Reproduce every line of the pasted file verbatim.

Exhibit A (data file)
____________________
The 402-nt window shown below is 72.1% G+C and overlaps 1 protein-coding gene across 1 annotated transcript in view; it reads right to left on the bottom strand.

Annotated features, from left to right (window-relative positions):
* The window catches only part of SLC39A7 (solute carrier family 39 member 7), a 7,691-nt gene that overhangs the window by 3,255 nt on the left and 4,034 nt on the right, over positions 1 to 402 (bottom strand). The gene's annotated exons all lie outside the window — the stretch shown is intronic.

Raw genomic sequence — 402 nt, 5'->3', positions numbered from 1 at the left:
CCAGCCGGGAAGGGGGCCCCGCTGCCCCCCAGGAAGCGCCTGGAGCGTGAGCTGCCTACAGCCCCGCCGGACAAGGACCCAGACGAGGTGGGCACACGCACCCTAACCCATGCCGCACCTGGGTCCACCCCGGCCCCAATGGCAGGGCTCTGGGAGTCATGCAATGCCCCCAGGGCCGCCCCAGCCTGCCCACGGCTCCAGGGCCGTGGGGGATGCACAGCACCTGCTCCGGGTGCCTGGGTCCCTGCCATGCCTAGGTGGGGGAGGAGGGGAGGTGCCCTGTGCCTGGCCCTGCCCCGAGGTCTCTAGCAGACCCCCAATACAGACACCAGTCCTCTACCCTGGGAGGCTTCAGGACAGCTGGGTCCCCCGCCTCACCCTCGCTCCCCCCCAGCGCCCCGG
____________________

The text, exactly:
The 402-nt window shown below is 72.1% G+C and overlaps 1 protein-coding gene across 1 annotated transcript in view; it reads right to left on the bottom strand.

Annotated features, from left to right (window-relative positions):
* The window catches only part of SLC39A7 (solute carrier family 39 member 7), a 7,691-nt gene that overhangs the window by 3,255 nt on the left and 4,034 nt on the right, over positions 1 to 402 (bottom strand). The gene's annotated exons all lie outside the window — the stretch shown is intronic.

Raw genomic sequence — 402 nt, 5'->3', positions numbered from 1 at the left:
CCAGCCGGGAAGGGGGCCCCGCTGCCCCCCAGGAAGCGCCTGGAGCGTGAGCTGCCTACAGCCCCGCCGGACAAGGACCCAGACGAGGTGGGCACACGCACCCTAACCCATGCCGCACCTGGGTCCACCCCGGCCCCAATGGCAGGGCTCTGGGAGTCATGCAATGCCCCCAGGGCCGCCCCAGCCTGCCCACGGCTCCAGGGCCGTGGGGGATGCACAGCACCTGCTCCGGGTGCCTGGGTCCCTGCCATGCCTAGGTGGGGGAGGAGGGGAGGTGCCCTGTGCCTGGCCCTGCCCCGAGGTCTCTAGCAGACCCCCAATACAGACACCAGTCCTCTACCCTGGGAGGCTTCAGGACAGCTGGGTCCCCCGCCTCACCCTCGCTCCCCCCCAGCGCCCCGG